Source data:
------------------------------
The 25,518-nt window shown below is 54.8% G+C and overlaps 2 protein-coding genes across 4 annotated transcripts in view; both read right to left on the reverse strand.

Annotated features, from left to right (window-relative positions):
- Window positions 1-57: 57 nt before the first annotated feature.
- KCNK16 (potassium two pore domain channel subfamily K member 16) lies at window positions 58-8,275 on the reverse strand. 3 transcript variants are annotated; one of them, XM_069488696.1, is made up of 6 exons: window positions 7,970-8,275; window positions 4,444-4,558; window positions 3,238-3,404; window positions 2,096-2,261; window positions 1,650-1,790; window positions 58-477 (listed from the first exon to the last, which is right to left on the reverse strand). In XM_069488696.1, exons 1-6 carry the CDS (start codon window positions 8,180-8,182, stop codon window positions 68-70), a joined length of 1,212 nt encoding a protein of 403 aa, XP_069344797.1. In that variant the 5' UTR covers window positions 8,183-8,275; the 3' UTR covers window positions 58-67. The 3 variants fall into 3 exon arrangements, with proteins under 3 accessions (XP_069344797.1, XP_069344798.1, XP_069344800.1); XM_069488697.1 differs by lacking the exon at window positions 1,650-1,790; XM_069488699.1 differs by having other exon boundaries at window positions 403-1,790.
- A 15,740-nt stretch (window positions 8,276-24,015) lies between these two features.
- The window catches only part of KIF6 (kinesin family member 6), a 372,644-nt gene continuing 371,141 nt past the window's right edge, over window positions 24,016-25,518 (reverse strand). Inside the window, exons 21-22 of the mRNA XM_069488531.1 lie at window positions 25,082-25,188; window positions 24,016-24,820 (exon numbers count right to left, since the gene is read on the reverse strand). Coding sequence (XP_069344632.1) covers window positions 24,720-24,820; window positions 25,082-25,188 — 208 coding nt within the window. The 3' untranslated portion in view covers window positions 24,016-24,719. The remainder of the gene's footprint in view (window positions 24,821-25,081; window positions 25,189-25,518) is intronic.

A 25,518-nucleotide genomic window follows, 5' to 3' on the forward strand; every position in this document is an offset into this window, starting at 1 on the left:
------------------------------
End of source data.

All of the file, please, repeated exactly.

The 25,518-nt window shown below is 54.8% G+C and overlaps 2 protein-coding genes across 4 annotated transcripts in view; both read right to left on the reverse strand.

Annotated features, from left to right (window-relative positions):
- Window positions 1-57: 57 nt before the first annotated feature.
- KCNK16 (potassium two pore domain channel subfamily K member 16) lies at window positions 58-8,275 on the reverse strand. 3 transcript variants are annotated; one of them, XM_069488696.1, is made up of 6 exons: window positions 7,970-8,275; window positions 4,444-4,558; window positions 3,238-3,404; window positions 2,096-2,261; window positions 1,650-1,790; window positions 58-477 (listed from the first exon to the last, which is right to left on the reverse strand). In XM_069488696.1, exons 1-6 carry the CDS (start codon window positions 8,180-8,182, stop codon window positions 68-70), a joined length of 1,212 nt encoding a protein of 403 aa, XP_069344797.1. In that variant the 5' UTR covers window positions 8,183-8,275; the 3' UTR covers window positions 58-67. The 3 variants fall into 3 exon arrangements, with proteins under 3 accessions (XP_069344797.1, XP_069344798.1, XP_069344800.1); XM_069488697.1 differs by lacking the exon at window positions 1,650-1,790; XM_069488699.1 differs by having other exon boundaries at window positions 403-1,790.
- A 15,740-nt stretch (window positions 8,276-24,015) lies between these two features.
- The window catches only part of KIF6 (kinesin family member 6), a 372,644-nt gene continuing 371,141 nt past the window's right edge, over window positions 24,016-25,518 (reverse strand). Inside the window, exons 21-22 of the mRNA XM_069488531.1 lie at window positions 25,082-25,188; window positions 24,016-24,820 (exon numbers count right to left, since the gene is read on the reverse strand). Coding sequence (XP_069344632.1) covers window positions 24,720-24,820; window positions 25,082-25,188 — 208 coding nt within the window. The 3' untranslated portion in view covers window positions 24,016-24,719. The remainder of the gene's footprint in view (window positions 24,821-25,081; window positions 25,189-25,518) is intronic.

A 25,518-nucleotide genomic window follows, 5' to 3' on the forward strand; every position in this document is an offset into this window, starting at 1 on the left: